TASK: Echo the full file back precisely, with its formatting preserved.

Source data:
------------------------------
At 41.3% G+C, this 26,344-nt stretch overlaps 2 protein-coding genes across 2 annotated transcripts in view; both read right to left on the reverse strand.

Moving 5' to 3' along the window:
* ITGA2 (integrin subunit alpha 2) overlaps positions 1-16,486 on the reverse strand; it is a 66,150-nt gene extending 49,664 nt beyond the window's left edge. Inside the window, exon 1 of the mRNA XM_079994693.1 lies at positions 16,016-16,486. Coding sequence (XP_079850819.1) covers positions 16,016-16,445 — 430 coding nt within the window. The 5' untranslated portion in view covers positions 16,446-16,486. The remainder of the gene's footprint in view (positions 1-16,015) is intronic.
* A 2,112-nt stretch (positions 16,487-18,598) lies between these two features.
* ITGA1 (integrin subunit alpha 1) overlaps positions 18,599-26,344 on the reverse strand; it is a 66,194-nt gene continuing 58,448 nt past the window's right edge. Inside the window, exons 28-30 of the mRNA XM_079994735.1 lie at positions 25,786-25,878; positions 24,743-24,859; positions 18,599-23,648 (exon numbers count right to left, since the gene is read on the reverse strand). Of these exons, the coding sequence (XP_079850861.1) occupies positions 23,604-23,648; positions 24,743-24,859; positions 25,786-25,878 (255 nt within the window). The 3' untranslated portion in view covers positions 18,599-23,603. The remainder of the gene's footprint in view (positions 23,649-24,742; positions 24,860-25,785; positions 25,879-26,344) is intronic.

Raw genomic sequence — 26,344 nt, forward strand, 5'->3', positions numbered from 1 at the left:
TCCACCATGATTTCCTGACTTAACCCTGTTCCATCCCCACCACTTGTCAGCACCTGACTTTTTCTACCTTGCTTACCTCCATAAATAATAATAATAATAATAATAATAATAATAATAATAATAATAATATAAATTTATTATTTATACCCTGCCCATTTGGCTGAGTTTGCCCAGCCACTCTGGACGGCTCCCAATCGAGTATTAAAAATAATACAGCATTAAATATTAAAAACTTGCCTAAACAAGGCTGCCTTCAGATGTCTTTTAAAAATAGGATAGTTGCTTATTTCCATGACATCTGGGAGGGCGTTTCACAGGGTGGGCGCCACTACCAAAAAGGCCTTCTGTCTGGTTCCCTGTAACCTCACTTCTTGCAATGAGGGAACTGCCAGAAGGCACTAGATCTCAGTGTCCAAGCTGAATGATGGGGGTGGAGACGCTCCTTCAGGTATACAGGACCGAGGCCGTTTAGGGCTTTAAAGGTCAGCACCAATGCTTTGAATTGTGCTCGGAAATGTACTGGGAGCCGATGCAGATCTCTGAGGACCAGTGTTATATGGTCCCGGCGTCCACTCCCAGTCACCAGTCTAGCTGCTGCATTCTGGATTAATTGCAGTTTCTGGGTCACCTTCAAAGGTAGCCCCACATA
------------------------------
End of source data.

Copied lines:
At 41.3% G+C, this 26,344-nt stretch overlaps 2 protein-coding genes across 2 annotated transcripts in view; both read right to left on the reverse strand.

Moving 5' to 3' along the window:
* ITGA2 (integrin subunit alpha 2) overlaps positions 1-16,486 on the reverse strand; it is a 66,150-nt gene extending 49,664 nt beyond the window's left edge. Inside the window, exon 1 of the mRNA XM_079994693.1 lies at positions 16,016-16,486. Coding sequence (XP_079850819.1) covers positions 16,016-16,445 — 430 coding nt within the window. The 5' untranslated portion in view covers positions 16,446-16,486. The remainder of the gene's footprint in view (positions 1-16,015) is intronic.
* A 2,112-nt stretch (positions 16,487-18,598) lies between these two features.
* ITGA1 (integrin subunit alpha 1) overlaps positions 18,599-26,344 on the reverse strand; it is a 66,194-nt gene continuing 58,448 nt past the window's right edge. Inside the window, exons 28-30 of the mRNA XM_079994735.1 lie at positions 25,786-25,878; positions 24,743-24,859; positions 18,599-23,648 (exon numbers count right to left, since the gene is read on the reverse strand). Of these exons, the coding sequence (XP_079850861.1) occupies positions 23,604-23,648; positions 24,743-24,859; positions 25,786-25,878 (255 nt within the window). The 3' untranslated portion in view covers positions 18,599-23,603. The remainder of the gene's footprint in view (positions 23,649-24,742; positions 24,860-25,785; positions 25,879-26,344) is intronic.

Raw genomic sequence — 26,344 nt, forward strand, 5'->3', positions numbered from 1 at the left:
TCCACCATGATTTCCTGACTTAACCCTGTTCCATCCCCACCACTTGTCAGCACCTGACTTTTTCTACCTTGCTTACCTCCATAAATAATAATAATAATAATAATAATAATAATAATAATAATAATAATATAAATTTATTATTTATACCCTGCCCATTTGGCTGAGTTTGCCCAGCCACTCTGGACGGCTCCCAATCGAGTATTAAAAATAATACAGCATTAAATATTAAAAACTTGCCTAAACAAGGCTGCCTTCAGATGTCTTTTAAAAATAGGATAGTTGCTTATTTCCATGACATCTGGGAGGGCGTTTCACAGGGTGGGCGCCACTACCAAAAAGGCCTTCTGTCTGGTTCCCTGTAACCTCACTTCTTGCAATGAGGGAACTGCCAGAAGGCACTAGATCTCAGTGTCCAAGCTGAATGATGGGGGTGGAGACGCTCCTTCAGGTATACAGGACCGAGGCCGTTTAGGGCTTTAAAGGTCAGCACCAATGCTTTGAATTGTGCTCGGAAATGTACTGGGAGCCGATGCAGATCTCTGAGGACCAGTGTTATATGGTCCCGGCGTCCACTCCCAGTCACCAGTCTAGCTGCTGCATTCTGGATTAATTGCAGTTTCTGGGTCACCTTCAAAGGTAGCCCCACATA